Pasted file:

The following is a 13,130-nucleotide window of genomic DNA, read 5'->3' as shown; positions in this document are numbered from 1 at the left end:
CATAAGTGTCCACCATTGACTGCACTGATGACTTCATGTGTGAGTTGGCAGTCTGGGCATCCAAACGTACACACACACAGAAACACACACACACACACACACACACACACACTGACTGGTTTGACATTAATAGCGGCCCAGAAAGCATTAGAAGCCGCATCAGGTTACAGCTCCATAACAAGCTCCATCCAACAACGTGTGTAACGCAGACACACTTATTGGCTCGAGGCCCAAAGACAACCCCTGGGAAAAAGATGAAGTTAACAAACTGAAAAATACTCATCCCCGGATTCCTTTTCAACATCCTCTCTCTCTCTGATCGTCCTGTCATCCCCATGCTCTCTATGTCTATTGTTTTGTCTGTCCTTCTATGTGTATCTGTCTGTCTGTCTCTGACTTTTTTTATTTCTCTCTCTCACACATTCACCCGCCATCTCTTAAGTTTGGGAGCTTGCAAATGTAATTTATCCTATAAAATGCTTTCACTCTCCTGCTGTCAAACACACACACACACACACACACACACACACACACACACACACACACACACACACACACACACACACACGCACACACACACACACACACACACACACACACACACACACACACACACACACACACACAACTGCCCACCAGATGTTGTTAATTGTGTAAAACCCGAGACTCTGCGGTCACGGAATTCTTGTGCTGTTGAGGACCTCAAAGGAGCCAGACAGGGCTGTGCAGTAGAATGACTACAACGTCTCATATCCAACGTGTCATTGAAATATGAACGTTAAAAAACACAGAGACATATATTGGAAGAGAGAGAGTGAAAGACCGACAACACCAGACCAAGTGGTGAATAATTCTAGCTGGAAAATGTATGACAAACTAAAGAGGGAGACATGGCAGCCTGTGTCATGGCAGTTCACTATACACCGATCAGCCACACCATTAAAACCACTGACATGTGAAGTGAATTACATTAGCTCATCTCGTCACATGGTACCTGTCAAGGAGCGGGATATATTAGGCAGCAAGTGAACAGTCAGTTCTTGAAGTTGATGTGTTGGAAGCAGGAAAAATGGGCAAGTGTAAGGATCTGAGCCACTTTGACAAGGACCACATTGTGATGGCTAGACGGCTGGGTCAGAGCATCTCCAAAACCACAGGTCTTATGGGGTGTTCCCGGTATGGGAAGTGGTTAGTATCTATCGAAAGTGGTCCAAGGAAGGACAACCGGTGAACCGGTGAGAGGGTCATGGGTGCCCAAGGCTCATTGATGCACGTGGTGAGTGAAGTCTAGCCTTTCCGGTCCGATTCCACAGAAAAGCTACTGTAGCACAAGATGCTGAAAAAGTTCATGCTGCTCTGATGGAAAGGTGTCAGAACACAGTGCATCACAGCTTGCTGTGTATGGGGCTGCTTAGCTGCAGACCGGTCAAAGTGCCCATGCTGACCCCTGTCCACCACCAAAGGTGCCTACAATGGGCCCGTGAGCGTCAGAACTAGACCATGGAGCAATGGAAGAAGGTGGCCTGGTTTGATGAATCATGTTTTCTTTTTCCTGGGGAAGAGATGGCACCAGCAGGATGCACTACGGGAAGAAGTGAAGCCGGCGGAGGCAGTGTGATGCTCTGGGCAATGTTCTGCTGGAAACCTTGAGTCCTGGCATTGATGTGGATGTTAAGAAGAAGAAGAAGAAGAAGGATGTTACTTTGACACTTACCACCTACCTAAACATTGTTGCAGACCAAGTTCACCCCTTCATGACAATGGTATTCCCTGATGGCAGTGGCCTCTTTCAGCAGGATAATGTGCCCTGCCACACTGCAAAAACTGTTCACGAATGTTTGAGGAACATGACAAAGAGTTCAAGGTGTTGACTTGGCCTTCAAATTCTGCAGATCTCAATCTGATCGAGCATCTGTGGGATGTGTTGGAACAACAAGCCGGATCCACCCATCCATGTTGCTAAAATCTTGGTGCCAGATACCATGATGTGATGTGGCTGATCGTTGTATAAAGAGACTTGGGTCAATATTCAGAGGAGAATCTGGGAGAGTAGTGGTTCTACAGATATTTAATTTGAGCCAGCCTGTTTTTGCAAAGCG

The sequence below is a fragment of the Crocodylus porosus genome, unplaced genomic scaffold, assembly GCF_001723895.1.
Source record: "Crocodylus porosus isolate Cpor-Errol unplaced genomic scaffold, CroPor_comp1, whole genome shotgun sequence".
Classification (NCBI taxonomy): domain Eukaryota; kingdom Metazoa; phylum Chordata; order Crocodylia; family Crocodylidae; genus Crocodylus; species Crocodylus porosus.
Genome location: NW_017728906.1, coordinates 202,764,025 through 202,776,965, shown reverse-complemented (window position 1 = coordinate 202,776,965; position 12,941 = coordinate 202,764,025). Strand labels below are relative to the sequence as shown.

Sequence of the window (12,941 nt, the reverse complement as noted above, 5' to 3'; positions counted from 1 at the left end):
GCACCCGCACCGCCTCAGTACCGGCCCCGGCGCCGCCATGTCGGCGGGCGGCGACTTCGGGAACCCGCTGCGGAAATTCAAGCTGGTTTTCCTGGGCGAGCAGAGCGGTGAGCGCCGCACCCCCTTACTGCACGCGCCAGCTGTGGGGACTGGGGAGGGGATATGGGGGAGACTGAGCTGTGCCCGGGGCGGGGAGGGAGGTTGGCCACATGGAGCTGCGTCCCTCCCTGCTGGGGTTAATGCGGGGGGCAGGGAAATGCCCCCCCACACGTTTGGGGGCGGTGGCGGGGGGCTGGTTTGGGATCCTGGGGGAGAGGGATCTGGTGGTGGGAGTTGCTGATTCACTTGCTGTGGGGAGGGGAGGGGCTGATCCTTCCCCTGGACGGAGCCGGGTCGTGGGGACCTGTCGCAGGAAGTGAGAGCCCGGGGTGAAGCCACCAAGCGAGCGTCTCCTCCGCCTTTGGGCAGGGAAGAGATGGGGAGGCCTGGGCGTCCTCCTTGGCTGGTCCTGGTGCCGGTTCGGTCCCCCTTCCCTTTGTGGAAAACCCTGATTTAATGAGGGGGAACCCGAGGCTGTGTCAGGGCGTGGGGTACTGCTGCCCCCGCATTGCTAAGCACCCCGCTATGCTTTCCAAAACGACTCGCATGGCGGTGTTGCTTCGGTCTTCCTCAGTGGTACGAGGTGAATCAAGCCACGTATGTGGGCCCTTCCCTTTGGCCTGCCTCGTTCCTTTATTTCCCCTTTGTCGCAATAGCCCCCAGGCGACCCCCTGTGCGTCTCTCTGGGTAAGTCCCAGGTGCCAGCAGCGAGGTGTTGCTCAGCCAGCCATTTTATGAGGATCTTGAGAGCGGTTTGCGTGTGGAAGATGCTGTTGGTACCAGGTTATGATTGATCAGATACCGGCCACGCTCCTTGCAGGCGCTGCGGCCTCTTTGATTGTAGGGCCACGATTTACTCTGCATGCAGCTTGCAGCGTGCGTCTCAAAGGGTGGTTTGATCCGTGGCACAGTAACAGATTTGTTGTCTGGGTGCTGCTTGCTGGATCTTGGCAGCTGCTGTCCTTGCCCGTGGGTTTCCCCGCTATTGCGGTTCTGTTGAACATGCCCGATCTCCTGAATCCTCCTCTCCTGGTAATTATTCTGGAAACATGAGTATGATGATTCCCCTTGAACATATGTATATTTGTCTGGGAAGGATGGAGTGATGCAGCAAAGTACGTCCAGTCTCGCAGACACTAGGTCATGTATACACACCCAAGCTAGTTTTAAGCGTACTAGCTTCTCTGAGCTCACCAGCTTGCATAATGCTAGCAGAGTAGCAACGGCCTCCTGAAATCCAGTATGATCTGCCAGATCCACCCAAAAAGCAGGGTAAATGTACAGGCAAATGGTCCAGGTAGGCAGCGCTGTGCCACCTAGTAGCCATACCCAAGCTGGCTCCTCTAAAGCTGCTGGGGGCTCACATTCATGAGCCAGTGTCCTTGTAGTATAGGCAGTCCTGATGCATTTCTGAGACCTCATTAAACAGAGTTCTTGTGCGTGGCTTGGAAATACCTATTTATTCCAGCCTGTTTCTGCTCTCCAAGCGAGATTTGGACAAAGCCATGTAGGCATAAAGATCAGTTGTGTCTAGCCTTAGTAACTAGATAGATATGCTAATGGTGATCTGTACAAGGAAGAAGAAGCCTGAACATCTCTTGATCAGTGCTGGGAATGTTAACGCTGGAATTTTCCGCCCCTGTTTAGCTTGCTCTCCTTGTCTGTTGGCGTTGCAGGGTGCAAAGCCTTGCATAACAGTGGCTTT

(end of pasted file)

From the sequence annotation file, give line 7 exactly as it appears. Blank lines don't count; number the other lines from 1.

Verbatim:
Sequence of the window (12,941 nt, the reverse complement as noted above, 5' to 3'; positions counted from 1 at the left end):